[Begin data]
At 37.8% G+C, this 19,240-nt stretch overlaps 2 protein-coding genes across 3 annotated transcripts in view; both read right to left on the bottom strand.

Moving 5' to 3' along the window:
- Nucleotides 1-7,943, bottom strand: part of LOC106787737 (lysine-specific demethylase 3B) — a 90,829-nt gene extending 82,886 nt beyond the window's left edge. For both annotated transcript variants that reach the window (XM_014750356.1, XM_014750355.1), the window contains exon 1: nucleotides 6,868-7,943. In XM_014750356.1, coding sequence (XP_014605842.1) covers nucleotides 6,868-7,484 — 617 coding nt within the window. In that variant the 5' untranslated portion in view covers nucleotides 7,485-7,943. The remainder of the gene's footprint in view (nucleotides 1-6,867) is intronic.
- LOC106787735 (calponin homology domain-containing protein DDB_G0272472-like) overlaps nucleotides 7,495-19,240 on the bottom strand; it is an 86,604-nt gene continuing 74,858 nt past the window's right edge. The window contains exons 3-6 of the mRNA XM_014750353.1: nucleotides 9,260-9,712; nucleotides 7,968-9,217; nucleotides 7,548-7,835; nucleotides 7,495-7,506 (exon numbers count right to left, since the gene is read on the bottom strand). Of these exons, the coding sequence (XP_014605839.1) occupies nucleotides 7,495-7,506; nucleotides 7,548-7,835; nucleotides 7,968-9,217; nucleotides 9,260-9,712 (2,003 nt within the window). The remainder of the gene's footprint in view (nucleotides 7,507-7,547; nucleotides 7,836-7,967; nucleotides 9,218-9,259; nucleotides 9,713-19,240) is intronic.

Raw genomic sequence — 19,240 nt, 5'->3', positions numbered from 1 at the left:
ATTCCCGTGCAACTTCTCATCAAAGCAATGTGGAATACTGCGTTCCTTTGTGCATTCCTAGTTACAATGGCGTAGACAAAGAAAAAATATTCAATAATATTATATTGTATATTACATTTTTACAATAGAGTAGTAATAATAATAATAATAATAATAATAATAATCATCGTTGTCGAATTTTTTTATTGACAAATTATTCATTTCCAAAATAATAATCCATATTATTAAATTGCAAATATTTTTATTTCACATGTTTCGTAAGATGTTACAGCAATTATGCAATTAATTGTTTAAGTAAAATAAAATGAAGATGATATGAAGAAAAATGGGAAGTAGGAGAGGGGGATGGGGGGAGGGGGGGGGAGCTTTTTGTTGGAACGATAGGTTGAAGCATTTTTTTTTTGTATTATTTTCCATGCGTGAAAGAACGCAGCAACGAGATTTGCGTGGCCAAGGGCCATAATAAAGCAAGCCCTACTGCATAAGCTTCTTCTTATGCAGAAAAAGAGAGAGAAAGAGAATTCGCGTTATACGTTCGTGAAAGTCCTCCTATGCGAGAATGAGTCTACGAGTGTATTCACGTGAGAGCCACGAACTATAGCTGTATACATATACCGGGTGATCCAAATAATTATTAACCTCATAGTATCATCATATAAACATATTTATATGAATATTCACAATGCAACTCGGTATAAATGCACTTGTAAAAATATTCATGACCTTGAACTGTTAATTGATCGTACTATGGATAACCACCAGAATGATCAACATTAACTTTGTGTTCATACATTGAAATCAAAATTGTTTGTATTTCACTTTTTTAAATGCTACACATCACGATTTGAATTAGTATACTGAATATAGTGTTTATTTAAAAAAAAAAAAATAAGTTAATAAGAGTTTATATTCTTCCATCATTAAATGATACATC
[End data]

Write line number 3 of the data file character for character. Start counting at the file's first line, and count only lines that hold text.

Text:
- Nucleotides 1-7,943, bottom strand: part of LOC106787737 (lysine-specific demethylase 3B) — a 90,829-nt gene extending 82,886 nt beyond the window's left edge. For both annotated transcript variants that reach the window (XM_014750356.1, XM_014750355.1), the window contains exon 1: nucleotides 6,868-7,943. In XM_014750356.1, coding sequence (XP_014605842.1) covers nucleotides 6,868-7,484 — 617 coding nt within the window. In that variant the 5' untranslated portion in view covers nucleotides 7,485-7,943. The remainder of the gene's footprint in view (nucleotides 1-6,867) is intronic.